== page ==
RWC Bill “Promotes Binge Drinking”


A Maori Party MP told parliament today he’s worried that the RugbyWorld Cup legislation going through the house does nothing about “our alcohol binge-drinking culture.”

“In fact, it seems to me that it is encouraging tourists - those who are coming in to enjoy the Rugby World Cup to buy into our binge-drinking culture,” said Rahui Katene, MP for Te Tai Tonga.

” I think that this is something that we should not be exporting to the rest of the world. We should be looking at other things.

“The message from Rugby World Cup advocates is that the provisions in the bill are simply about providing hospitality for the tens of thousands of visitors who arrive. I’m not sure how hospitable it is to have drunk people everywhere because that is what they seem to be saying.”

He said the Rugby World Cup 2011 (Empowering) Bill suggested that this was a piece of legislation which is about empowering rugby, rugby players, rugby fans, rugby spectators, rugby historians, and the like.

“Instead, one might be forgiven for thinking that empowering liquor alcohol outlets and gambling venues is the dominant feature of the bill.

“The Government administration committee made a determination around the hours for gambling; inserting a new clause which ensures that the operating hours for pokie machines are determined by the Sale of Liquor Act rather than the Rugby World Cup license.

Eden Park open day

He said the bill provides more power for the Rugby World Cup Authority.

“We cannot ignore the wise advice of the law commission to the select committee, that placing liquor licensing decision-making in the hands of a body that does not have ongoing experience in these types of decisions may not be conducive to expeditious decision-making.”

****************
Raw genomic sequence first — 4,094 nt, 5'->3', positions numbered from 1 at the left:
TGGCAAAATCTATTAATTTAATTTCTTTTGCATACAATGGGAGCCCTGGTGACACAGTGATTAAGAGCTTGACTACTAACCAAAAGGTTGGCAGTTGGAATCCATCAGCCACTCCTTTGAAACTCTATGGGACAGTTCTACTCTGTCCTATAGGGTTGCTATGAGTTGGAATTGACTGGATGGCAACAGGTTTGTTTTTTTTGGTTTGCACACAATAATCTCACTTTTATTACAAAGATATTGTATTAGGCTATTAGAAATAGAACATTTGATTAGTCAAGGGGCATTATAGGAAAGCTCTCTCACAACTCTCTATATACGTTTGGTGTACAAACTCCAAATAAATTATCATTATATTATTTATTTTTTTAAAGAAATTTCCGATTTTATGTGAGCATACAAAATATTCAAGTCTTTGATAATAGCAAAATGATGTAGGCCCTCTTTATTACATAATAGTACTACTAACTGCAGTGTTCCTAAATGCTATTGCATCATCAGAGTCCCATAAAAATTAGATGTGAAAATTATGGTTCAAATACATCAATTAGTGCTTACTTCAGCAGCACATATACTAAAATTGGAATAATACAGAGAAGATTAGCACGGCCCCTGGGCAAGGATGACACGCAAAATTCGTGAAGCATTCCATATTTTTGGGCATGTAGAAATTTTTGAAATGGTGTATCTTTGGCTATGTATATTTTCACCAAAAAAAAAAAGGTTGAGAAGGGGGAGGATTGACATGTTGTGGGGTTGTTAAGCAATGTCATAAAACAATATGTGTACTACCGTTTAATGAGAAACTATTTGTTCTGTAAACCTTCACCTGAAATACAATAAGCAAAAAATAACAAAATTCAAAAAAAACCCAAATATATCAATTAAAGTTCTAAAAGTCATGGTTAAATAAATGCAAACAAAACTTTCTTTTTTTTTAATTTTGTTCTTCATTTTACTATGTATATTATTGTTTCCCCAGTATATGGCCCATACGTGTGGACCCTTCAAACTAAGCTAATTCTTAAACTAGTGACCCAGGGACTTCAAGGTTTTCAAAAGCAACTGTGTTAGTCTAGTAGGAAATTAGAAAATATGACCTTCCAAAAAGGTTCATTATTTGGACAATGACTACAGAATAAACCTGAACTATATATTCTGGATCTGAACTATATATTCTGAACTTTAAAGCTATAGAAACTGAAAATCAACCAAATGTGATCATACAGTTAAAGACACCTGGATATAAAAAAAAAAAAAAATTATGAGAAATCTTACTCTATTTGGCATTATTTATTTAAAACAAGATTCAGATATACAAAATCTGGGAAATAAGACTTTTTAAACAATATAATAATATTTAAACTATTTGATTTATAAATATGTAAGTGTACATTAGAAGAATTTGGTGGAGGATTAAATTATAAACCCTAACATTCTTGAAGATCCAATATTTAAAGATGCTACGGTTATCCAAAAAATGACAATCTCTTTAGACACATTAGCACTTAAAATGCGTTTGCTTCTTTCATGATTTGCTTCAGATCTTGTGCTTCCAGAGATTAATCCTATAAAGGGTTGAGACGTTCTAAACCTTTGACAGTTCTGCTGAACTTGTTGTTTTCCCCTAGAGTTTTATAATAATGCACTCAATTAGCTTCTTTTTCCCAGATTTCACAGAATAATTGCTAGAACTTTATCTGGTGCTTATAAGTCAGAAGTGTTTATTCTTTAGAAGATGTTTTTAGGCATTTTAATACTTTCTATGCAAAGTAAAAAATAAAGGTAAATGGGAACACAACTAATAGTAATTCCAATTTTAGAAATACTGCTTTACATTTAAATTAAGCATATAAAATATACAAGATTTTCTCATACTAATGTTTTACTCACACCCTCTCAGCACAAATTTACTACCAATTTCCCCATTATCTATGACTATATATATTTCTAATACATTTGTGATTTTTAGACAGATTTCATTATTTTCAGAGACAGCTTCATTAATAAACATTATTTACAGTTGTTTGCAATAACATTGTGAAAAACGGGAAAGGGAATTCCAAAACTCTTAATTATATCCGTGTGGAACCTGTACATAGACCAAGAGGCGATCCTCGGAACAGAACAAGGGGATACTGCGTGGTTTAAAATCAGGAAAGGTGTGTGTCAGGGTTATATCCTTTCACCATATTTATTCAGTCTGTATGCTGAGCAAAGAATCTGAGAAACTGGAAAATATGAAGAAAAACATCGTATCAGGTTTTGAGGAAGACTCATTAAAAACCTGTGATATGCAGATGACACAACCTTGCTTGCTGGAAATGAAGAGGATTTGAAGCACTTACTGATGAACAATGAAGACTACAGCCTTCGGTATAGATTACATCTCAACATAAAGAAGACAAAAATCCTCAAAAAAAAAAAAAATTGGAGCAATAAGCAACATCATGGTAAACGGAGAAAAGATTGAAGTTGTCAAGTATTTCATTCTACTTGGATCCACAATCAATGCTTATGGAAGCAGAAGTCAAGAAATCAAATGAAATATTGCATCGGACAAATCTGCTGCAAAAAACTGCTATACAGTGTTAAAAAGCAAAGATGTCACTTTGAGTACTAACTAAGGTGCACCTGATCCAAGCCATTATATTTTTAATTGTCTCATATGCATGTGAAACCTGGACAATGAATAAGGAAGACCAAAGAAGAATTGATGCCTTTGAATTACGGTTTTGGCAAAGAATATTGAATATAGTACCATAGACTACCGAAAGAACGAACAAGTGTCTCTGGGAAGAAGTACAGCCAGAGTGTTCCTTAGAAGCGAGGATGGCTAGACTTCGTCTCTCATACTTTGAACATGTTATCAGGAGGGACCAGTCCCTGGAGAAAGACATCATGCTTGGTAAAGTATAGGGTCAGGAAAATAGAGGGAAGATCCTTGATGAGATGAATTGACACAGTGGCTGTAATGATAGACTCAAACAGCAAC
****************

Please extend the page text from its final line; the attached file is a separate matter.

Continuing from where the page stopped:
He says an even more graphic illustration of these concerns was provided to the committee by Dr Tony Farrell from Mount (Maunganui) Medical Centre who spoke about the effects of alcohol harm). He told the committee that the only people benefiting from the bill will be the vendors of alcohol, and the companies who make and supply alcohol.

“I firmly oppose any aspect of this legislation that increases availability of alcohol without due control so the police should have significant discretionary powers to revoke and to suspend the sale of alcohol should problems arise”.

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  5. Bill Leaves Bitter Taste




  1. Cam says:

    “In fact, it seems to me that it is encouraging tourists – those who are coming in to enjoy the Rugby World Cup to buy into our binge-drinking culture,” Oh yeah because those Poms and Aussies don’t binge drink at home eh? Seriously who is this guy? He seems to think this is something unique to NZ.

  2. Mark Donnelly says:

    As with a lot of RWC issues, these knee jerk actions are not well thought through.

    And yes they seemed to be focused on some sort of binge drinking culture. I suspect because that how the McCully’s of this world see rugby etc. In fact a RWC visitor is a wealthy traveller - probably older, and maybe with their partner with them. They are paying substantial sums to get here, and for tickets etc - in my view they are the type of patrons who expect sophisticated options - not booze barn party centrals.

    And that shoudl be the marketing image we should want them to leave with - ie fine dining around teh various suburbs of Auckland.

    So while other countries may also have binge drinking problems, they won’t be a major component of tourists coming to RWC.

    I covered some of these issues in a herald article on the sheds

  3. karl says:

    I strongly dislike the idea of giving special powers to unelected bodies anyway. It’s a cop-out and a sop to commercial interests. If it gave me any greater confidence that it would make us get back the substantial loans we have given to the rugby organising committee, I would maybe see some benefit for the public, but it certainly doesn’t even seem to rise to that litmus test.


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